Acid/Base Definition. Acid/Base Reactions. Major vs. Minor Species. Terms/Items you Need to Know. you need to memorize these!!

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1 Acid/Base Reactions some covalent compounds have weakly bound H atoms and can lose them to water (acids) some compounds produce OH in water solutions when they dissolve (bases) acid/base reaction are very important to biochemistry and environmental chemistry Acid/Base Definition Arrhenius definition: anything that produces H 3 O + in solution (or H + ) anything that produces OH in solution BronstedLowry definition: an acid is a proton (H + ) donor (HCN, HCl, etc.) a base is a proton (H + ) acceptor (CN, OH, etc.) you need to memorize these!! Terms/Items you Need to Know Monoprotic, diprotic, polyprotic acids Amphoteric The difference between a strong acid/base and a weak acid/base Major vs. Minor Species For a strong acid, a large K a means no reactant is left, so products are the major species. HNO 3 (aq) + H 2 O (l) NO x 3 (aq) + H 3 O + (aq) For a weak acid, a small K a means only a small amount of product forms, so reactants are the major species and products are the minor species HNO 2 (aq) + H 2 O (l) NO 2 (aq) + H 3 O + (aq) K a =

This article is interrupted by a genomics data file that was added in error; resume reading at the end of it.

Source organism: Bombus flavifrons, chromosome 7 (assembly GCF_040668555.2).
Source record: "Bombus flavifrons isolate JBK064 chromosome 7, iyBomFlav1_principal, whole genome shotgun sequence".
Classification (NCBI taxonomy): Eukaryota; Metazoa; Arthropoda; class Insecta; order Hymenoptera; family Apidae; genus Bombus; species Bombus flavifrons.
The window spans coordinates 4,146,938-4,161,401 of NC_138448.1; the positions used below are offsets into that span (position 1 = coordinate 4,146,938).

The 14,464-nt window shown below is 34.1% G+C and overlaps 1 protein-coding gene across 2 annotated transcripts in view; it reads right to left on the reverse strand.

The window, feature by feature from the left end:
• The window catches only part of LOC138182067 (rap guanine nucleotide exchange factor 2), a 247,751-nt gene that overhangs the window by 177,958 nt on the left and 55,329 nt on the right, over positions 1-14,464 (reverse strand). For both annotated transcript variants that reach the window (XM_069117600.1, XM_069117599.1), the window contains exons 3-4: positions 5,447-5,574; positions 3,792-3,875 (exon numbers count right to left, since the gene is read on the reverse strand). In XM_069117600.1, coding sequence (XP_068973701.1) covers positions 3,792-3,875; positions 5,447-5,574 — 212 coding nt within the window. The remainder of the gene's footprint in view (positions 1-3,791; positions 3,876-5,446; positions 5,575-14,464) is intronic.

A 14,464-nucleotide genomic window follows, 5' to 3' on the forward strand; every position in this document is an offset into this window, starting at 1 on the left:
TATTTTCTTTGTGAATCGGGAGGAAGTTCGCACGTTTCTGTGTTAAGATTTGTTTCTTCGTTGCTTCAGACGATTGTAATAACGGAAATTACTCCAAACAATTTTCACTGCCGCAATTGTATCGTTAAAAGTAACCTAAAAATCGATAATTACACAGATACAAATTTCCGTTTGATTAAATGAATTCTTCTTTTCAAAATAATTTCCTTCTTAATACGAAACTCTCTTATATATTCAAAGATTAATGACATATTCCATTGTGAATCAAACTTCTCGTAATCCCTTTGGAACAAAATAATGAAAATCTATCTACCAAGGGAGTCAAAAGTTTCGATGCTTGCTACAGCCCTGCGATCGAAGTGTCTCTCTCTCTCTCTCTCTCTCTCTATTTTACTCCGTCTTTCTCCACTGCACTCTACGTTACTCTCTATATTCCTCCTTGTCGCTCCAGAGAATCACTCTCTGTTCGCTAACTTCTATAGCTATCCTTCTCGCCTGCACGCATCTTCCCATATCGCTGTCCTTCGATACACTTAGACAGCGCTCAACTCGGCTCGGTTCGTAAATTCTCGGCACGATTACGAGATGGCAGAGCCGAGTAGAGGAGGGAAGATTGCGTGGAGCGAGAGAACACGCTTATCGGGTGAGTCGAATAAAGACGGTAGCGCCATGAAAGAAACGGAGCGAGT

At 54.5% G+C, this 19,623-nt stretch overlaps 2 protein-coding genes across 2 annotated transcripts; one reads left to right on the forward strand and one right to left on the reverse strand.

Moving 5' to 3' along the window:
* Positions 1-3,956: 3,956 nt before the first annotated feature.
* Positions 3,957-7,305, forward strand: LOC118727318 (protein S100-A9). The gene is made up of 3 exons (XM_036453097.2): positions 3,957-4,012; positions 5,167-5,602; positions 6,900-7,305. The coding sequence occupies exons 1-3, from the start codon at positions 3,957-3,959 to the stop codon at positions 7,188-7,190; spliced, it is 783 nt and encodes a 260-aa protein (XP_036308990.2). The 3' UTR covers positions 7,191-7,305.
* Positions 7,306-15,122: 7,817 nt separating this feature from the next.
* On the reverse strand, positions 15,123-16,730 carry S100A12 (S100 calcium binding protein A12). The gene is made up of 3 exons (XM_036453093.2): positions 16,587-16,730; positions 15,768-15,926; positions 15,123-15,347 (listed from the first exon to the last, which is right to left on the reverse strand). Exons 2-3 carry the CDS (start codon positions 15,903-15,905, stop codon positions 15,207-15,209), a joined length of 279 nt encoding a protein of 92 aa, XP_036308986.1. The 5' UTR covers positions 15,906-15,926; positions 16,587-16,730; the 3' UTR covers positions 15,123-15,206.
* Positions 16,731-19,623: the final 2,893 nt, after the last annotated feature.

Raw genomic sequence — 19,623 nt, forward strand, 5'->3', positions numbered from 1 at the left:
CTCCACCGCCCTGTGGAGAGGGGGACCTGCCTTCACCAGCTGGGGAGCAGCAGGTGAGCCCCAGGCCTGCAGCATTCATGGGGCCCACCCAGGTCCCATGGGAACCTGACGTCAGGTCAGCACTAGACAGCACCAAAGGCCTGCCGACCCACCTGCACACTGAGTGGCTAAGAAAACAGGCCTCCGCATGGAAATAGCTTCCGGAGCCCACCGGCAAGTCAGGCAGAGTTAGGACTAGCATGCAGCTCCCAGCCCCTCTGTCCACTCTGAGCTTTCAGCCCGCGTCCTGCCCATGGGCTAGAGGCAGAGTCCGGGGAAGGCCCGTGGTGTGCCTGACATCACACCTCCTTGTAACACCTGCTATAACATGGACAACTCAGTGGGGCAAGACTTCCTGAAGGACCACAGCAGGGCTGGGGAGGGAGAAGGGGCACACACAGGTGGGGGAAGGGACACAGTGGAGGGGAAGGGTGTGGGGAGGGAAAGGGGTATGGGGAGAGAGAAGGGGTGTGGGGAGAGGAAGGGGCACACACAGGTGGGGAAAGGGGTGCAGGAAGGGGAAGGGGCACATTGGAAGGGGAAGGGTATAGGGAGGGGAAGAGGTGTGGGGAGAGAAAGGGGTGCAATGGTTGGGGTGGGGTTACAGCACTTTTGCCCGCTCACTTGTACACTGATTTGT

2 The ph Scale What s the ph of neutral water? = log[10 ph<7 : solution is acidic ph>7 : solution is basic Same thing for bases. Define poh = log[oh ] 10 4 less Since K w = [H 3 O + ][OH ] = 10 log[h 3 O + ] log[oh ] = log(10 ) or ph + poh = 14 Equilibrium Calculations Calculate the ph of a solution of M HClO 4. (perchloric acid) Step #1: identify the acid If strong acid = complete dissociation HClO 4 (aq) H + (aq) + ClO 4 (aq) M 0 0 init equil Step #2: ph = log [H + ] log ( ) = 1.60 Equilibrium Calculations Calculate the ph of a solution of M HClO? (hypochlorous acid) Step #1: identify the acid if weak acid = look up K a = HClO (aq) H + (aq) + ClO (aq) M 0 0 init x x x change ( x) x x equil Step #2: find x, then ph = log [H+] log ( ) = 4.53 Weak Base Example Calculate the ph of a solution of M trimethylamine (CH 3 ) 3 N? Step #1: identify it as a weak base (pk b =4.19) (CH 3 ) 3 N (aq) H 2 O OH (aq)+(ch 3 ) 3 NH + (aq) M 0 0 init x +x +x change ( x) x x equil Step #2: find x, poh = log [OH ] log ( ) = 2.89 Step #3: 14 poh = ph = Buffers Buffering demo Watch ph of water + acid/base Watch ph of buffer + acid/base Definition: A buffer is usually a mixture of conjugate acidbase pairs in solution. A buffer resists strong changes in ph.